Posted by: janecronin | January 7, 2018


This verb means “to order” or “to ask for”, “to request”.  The English verbal phrase “to ask for” illustrates a particular problem for us as English speakers when we translate from English into Spanish.  You may be aware that “to ask” in Spanish (as in “to ask a question”) is “preguntar”, and it is very common for people to assume that “to ask for” is therefore “preguntar para”. However, what we need to realise is that in English we often add a second word to a verb in order to change its meaning completely.  If you analyse the meanings of “ask” in the two phrases: “to ask a question” and “to ask for a beer” (that is, to request a beer), you should see that they exemplify two different uses of the verb “ask”.  Another example of this phenomenon is the verb “look”, where “to look for” and “to look after” express two complete different meanings, which in Spanish are represented by completely different verbs “buscar” and “cuidar”.

So, we can use “pedir” in the context of ordering a drink or meal in a bar or restaurant as well as ordering a product or service in a shop or on the Internet.  We can “pedir un favor” (to ask (for) a favour) and if someone asks for the impossible, the Spanish have the expression “pedir la luna” (to ask for the moon) which I have a feeling comes from a children’s story.  A similar expression is “pedir peras al olmo” (to ask for pears from an elm tree).

As far as the grammar of this verb goes, it is what we call a “root changing” verb in the present tense.  It belongs to the group that substitutes the “e” for an “i” in some forms, as follows:  Pido (I ask for); pides (you ask for); pide (he or she asks for); pedimos (we ask for); pedís (you ask for -plural); piden (they ask for).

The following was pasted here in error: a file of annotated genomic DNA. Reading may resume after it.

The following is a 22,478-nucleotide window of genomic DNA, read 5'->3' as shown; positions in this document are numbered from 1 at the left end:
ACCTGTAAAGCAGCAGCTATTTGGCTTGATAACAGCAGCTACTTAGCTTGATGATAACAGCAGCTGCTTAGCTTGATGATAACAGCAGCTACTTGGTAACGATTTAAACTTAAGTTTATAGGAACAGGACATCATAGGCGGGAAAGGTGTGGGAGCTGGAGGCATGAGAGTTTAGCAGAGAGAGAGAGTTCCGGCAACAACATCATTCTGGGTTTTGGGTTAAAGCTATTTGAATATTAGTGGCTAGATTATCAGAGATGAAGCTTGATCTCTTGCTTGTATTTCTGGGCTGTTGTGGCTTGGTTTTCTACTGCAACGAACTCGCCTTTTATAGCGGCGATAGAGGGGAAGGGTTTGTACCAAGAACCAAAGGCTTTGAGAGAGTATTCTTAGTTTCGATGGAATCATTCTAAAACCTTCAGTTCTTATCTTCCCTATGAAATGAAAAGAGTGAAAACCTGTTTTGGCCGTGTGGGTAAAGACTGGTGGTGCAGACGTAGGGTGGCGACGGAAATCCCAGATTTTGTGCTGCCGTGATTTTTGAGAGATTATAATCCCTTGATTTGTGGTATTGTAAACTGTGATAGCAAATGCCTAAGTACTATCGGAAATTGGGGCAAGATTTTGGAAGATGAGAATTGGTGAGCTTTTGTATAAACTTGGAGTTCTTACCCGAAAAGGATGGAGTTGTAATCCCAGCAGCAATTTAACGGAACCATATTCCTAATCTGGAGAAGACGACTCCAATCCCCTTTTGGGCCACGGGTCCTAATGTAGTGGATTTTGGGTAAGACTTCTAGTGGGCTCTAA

There are two nouns formed from “pedir”, one is “pedido” which means “an order” as in the sentence: “Gracias por su pedido” (thank you for your order).  This noun is formed from the past participle of the verb, so the same word is used in the very useful sentence: “Ya hemos pedido” (we have already ordered).  The second noun, which is less obvious, is “petición” which means “a formal request”. “Petición” in Spanish can also have the meaning we give it in English, as a written request to authority signed by a large number of people, but its principle meaning in Spanish does not include the idea of mass support.

Finally, here is a compound verb based on “pedir” which is “despedir” (to dismiss).  This can be used in the positive sense of “saying goodbye” or in the more negative meaning of “giving someone the sack”.  “Me han despedido” (They’ve given me the sack, or,, I’ve been given the sack).  When simply saying goodbye, we usually use the reflexive form “despedirse de” so, as I have arrived at the end of this article – “me despido de vosotros por esta semana y nos vemos la semana que viene”.


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